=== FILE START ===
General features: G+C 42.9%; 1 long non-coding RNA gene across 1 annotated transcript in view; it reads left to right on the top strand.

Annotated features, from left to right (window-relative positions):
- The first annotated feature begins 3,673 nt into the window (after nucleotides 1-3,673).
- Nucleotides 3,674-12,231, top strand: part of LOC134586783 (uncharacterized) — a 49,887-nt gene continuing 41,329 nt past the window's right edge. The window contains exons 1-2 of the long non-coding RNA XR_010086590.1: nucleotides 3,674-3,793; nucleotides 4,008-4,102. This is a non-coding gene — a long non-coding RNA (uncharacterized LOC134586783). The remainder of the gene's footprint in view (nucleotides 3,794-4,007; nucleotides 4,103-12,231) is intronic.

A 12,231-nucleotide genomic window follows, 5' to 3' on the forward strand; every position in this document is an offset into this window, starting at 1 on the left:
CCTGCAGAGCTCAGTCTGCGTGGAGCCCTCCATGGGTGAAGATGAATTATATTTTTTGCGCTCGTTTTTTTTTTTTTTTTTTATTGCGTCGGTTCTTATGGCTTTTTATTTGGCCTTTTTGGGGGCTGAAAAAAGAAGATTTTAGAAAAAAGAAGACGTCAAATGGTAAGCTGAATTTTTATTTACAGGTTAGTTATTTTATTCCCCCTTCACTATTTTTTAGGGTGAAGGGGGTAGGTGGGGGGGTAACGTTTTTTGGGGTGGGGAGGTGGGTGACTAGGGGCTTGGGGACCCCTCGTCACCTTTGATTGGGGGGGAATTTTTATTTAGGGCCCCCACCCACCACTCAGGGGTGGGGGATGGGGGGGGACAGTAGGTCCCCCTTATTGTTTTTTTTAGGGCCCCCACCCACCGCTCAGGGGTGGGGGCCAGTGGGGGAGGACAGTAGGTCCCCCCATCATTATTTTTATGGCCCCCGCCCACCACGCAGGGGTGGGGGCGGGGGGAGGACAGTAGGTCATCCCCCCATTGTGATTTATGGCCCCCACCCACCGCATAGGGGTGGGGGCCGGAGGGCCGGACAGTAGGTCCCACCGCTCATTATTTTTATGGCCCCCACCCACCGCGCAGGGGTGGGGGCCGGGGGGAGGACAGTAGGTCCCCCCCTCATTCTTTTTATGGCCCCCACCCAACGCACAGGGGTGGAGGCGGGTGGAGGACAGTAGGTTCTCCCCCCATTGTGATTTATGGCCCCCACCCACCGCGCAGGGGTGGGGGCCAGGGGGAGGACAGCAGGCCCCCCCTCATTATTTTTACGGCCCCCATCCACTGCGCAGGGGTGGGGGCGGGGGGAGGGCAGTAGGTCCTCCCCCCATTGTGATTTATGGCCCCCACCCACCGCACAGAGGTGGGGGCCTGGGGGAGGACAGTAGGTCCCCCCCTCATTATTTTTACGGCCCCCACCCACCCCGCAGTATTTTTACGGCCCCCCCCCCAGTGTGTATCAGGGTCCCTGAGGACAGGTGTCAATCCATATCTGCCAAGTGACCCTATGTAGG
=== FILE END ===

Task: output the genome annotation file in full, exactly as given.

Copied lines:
General features: G+C 42.9%; 1 long non-coding RNA gene across 1 annotated transcript in view; it reads left to right on the top strand.

Annotated features, from left to right (window-relative positions):
- The first annotated feature begins 3,673 nt into the window (after nucleotides 1-3,673).
- Nucleotides 3,674-12,231, top strand: part of LOC134586783 (uncharacterized) — a 49,887-nt gene continuing 41,329 nt past the window's right edge. The window contains exons 1-2 of the long non-coding RNA XR_010086590.1: nucleotides 3,674-3,793; nucleotides 4,008-4,102. This is a non-coding gene — a long non-coding RNA (uncharacterized LOC134586783). The remainder of the gene's footprint in view (nucleotides 3,794-4,007; nucleotides 4,103-12,231) is intronic.

A 12,231-nucleotide genomic window follows, 5' to 3' on the forward strand; every position in this document is an offset into this window, starting at 1 on the left:
CCTGCAGAGCTCAGTCTGCGTGGAGCCCTCCATGGGTGAAGATGAATTATATTTTTTGCGCTCGTTTTTTTTTTTTTTTTTTATTGCGTCGGTTCTTATGGCTTTTTATTTGGCCTTTTTGGGGGCTGAAAAAAGAAGATTTTAGAAAAAAGAAGACGTCAAATGGTAAGCTGAATTTTTATTTACAGGTTAGTTATTTTATTCCCCCTTCACTATTTTTTAGGGTGAAGGGGGTAGGTGGGGGGGTAACGTTTTTTGGGGTGGGGAGGTGGGTGACTAGGGGCTTGGGGACCCCTCGTCACCTTTGATTGGGGGGGAATTTTTATTTAGGGCCCCCACCCACCACTCAGGGGTGGGGGATGGGGGGGGACAGTAGGTCCCCCTTATTGTTTTTTTTAGGGCCCCCACCCACCGCTCAGGGGTGGGGGCCAGTGGGGGAGGACAGTAGGTCCCCCCATCATTATTTTTATGGCCCCCGCCCACCACGCAGGGGTGGGGGCGGGGGGAGGACAGTAGGTCATCCCCCCATTGTGATTTATGGCCCCCACCCACCGCATAGGGGTGGGGGCCGGAGGGCCGGACAGTAGGTCCCACCGCTCATTATTTTTATGGCCCCCACCCACCGCGCAGGGGTGGGGGCCGGGGGGAGGACAGTAGGTCCCCCCCTCATTCTTTTTATGGCCCCCACCCAACGCACAGGGGTGGAGGCGGGTGGAGGACAGTAGGTTCTCCCCCCATTGTGATTTATGGCCCCCACCCACCGCGCAGGGGTGGGGGCCAGGGGGAGGACAGCAGGCCCCCCCTCATTATTTTTACGGCCCCCATCCACTGCGCAGGGGTGGGGGCGGGGGGAGGGCAGTAGGTCCTCCCCCCATTGTGATTTATGGCCCCCACCCACCGCACAGAGGTGGGGGCCTGGGGGAGGACAGTAGGTCCCCCCCTCATTATTTTTACGGCCCCCACCCACCCCGCAGTATTTTTACGGCCCCCCCCCCAGTGTGTATCAGGGTCCCTGAGGACAGGTGTCAATCCATATCTGCCAAGTGACCCTATGTAGG